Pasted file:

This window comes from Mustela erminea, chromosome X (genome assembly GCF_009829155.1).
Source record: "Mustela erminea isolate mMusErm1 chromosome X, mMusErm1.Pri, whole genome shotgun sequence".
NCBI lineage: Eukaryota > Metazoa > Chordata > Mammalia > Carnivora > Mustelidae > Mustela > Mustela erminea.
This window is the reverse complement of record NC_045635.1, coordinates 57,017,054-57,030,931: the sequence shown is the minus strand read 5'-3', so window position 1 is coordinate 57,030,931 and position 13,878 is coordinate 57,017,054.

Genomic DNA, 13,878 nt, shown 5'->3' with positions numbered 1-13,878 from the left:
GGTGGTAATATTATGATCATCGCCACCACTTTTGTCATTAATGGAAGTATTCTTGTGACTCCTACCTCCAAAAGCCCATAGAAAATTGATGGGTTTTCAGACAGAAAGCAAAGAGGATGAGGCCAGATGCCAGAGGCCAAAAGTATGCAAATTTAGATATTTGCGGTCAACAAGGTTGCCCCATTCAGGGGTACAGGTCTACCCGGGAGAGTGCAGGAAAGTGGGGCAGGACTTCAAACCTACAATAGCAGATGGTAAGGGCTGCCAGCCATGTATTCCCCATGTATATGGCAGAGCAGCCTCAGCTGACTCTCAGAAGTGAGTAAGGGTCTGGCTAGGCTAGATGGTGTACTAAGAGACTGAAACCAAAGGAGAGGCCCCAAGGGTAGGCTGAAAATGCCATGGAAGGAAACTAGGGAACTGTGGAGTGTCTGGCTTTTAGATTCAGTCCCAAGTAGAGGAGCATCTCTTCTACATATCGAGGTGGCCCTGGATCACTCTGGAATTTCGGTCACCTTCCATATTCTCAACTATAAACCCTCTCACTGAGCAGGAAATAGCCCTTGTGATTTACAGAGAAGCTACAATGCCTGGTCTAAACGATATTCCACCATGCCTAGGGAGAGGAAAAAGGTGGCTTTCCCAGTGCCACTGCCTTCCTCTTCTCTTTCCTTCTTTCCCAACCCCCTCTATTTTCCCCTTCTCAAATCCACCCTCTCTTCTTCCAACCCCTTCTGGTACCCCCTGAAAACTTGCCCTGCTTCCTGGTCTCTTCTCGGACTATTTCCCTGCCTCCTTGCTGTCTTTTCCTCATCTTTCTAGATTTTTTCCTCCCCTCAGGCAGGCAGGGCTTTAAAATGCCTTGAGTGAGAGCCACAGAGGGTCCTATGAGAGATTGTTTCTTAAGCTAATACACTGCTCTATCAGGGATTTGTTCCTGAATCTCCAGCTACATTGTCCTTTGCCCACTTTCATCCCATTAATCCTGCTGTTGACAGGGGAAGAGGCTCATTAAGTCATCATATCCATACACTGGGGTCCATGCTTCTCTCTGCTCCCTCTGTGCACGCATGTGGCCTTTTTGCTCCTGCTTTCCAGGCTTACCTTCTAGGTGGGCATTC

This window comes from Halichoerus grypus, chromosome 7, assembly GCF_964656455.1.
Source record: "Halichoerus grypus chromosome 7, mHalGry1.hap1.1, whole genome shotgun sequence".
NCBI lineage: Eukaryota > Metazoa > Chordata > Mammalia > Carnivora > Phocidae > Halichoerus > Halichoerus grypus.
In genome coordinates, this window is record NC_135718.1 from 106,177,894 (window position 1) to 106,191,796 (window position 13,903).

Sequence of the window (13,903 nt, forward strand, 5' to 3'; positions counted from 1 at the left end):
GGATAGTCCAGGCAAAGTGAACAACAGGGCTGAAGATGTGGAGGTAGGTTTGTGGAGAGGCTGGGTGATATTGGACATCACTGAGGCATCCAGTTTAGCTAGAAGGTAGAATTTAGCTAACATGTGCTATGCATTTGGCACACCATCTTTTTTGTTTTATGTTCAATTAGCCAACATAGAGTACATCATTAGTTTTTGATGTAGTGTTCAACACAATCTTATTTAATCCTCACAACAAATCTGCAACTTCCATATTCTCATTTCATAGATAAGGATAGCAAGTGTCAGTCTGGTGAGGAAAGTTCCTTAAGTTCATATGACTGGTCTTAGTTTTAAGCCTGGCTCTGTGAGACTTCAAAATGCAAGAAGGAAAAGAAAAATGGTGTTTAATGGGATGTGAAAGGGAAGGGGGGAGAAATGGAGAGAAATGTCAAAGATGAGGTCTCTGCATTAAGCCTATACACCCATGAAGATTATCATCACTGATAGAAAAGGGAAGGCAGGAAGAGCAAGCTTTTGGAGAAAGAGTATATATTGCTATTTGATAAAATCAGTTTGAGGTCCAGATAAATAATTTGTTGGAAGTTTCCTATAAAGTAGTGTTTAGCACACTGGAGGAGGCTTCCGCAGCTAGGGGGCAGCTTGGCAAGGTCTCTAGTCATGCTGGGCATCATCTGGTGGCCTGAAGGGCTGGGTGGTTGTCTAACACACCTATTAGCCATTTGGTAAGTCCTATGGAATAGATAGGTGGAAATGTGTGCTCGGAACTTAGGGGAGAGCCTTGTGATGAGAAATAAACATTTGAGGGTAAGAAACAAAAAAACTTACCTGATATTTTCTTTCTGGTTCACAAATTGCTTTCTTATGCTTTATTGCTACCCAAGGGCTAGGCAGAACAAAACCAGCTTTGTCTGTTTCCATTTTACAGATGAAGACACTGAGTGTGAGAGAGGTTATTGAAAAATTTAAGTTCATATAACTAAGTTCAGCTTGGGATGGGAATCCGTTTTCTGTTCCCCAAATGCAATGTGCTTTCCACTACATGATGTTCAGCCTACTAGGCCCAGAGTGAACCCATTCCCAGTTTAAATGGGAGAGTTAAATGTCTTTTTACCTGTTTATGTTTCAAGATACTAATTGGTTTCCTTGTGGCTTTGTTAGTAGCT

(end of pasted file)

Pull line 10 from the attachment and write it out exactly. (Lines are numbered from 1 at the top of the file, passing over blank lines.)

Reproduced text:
In genome coordinates, this window is record NC_135718.1 from 106,177,894 (window position 1) to 106,191,796 (window position 13,903).